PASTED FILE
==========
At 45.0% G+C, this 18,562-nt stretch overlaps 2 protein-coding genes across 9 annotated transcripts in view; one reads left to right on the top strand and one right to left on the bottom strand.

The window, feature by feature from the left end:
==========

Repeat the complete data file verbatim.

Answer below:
At 45.0% G+C, this 18,562-nt stretch overlaps 2 protein-coding genes across 9 annotated transcripts in view; one reads left to right on the top strand and one right to left on the bottom strand.

The window, feature by feature from the left end: